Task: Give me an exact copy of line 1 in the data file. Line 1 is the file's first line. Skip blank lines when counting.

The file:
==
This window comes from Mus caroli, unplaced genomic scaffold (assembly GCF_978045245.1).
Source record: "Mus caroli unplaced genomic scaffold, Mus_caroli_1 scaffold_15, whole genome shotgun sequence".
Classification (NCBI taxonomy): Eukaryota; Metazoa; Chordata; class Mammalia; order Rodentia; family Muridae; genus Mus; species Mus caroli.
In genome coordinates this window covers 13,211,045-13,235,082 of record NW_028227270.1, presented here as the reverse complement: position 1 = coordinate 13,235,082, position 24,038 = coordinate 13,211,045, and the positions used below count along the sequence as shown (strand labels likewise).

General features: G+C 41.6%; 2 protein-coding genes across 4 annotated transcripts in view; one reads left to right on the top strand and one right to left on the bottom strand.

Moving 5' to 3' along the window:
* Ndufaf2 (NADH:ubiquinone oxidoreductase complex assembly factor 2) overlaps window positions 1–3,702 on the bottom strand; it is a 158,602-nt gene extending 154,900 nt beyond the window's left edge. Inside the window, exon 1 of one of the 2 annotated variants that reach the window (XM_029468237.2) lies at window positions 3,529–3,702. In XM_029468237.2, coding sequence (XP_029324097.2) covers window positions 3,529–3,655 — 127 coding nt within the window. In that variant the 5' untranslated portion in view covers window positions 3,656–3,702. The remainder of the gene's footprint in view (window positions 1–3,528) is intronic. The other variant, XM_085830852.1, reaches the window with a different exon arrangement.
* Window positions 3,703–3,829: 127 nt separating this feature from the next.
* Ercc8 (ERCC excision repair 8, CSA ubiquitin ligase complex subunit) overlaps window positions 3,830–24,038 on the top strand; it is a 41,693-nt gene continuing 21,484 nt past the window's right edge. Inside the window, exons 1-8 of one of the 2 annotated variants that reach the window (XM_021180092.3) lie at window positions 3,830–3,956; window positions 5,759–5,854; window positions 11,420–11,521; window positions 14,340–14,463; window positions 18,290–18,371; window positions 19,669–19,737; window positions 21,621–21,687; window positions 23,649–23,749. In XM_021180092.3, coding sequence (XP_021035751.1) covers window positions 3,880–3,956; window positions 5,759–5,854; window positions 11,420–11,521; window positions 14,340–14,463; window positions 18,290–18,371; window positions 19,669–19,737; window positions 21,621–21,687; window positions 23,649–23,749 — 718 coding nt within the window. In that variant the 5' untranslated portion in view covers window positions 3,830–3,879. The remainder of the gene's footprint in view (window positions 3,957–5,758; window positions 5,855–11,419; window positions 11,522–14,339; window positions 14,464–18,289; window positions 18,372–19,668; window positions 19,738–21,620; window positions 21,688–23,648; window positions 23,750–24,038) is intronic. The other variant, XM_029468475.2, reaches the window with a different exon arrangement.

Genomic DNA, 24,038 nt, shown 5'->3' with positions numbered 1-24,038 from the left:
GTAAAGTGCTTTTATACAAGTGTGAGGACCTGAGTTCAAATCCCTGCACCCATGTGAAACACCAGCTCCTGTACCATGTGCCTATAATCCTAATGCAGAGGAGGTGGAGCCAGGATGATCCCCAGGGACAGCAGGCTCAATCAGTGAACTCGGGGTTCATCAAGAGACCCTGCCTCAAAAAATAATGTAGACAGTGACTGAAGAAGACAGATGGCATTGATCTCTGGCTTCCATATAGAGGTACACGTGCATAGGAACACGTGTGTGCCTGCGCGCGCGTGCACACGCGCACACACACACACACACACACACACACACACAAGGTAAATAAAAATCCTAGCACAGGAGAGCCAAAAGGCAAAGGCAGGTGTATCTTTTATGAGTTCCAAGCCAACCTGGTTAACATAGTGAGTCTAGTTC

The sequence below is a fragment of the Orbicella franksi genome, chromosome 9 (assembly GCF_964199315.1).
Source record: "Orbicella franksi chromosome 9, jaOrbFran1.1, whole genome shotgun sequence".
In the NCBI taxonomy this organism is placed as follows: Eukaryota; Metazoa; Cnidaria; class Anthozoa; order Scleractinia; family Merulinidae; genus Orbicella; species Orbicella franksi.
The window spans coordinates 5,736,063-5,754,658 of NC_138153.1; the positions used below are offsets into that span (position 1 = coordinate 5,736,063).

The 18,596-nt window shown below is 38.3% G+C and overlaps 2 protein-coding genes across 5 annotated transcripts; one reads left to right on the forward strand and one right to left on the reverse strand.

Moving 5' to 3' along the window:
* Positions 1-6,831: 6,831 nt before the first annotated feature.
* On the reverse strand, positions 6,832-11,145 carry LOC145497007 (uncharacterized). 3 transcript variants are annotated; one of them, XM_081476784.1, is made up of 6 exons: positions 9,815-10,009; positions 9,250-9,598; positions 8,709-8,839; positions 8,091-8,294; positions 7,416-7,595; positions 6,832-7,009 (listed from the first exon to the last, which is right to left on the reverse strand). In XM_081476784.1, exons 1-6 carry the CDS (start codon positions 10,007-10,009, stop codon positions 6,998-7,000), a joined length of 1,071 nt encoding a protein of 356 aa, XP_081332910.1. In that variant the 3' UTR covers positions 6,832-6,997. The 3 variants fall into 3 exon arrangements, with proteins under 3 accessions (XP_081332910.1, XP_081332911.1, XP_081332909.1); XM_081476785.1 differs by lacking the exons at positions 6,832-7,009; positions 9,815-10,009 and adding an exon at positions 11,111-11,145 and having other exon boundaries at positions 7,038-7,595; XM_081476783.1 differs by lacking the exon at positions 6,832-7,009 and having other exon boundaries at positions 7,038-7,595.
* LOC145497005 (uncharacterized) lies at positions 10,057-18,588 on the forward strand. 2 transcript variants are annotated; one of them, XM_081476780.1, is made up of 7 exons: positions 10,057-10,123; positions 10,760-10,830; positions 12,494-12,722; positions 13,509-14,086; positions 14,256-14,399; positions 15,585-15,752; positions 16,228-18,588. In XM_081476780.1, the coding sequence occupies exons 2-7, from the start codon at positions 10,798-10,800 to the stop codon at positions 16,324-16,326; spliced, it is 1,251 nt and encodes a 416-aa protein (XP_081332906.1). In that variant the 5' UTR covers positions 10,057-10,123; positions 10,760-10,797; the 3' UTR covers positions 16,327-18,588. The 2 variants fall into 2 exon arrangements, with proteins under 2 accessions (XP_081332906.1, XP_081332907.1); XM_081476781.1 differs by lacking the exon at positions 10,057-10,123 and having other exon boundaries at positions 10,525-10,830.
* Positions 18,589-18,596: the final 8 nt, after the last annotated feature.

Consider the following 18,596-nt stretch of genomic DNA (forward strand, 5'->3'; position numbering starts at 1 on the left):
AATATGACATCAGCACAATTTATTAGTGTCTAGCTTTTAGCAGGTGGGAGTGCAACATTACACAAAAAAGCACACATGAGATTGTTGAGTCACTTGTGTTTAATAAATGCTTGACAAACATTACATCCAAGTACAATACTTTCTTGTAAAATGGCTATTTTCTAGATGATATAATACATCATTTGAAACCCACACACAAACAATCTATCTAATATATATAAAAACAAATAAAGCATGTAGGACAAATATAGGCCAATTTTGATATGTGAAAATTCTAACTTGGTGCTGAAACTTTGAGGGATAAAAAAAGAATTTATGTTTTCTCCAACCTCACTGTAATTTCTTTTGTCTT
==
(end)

This window comes from Mus caroli, unplaced genomic scaffold (assembly GCF_978045245.1).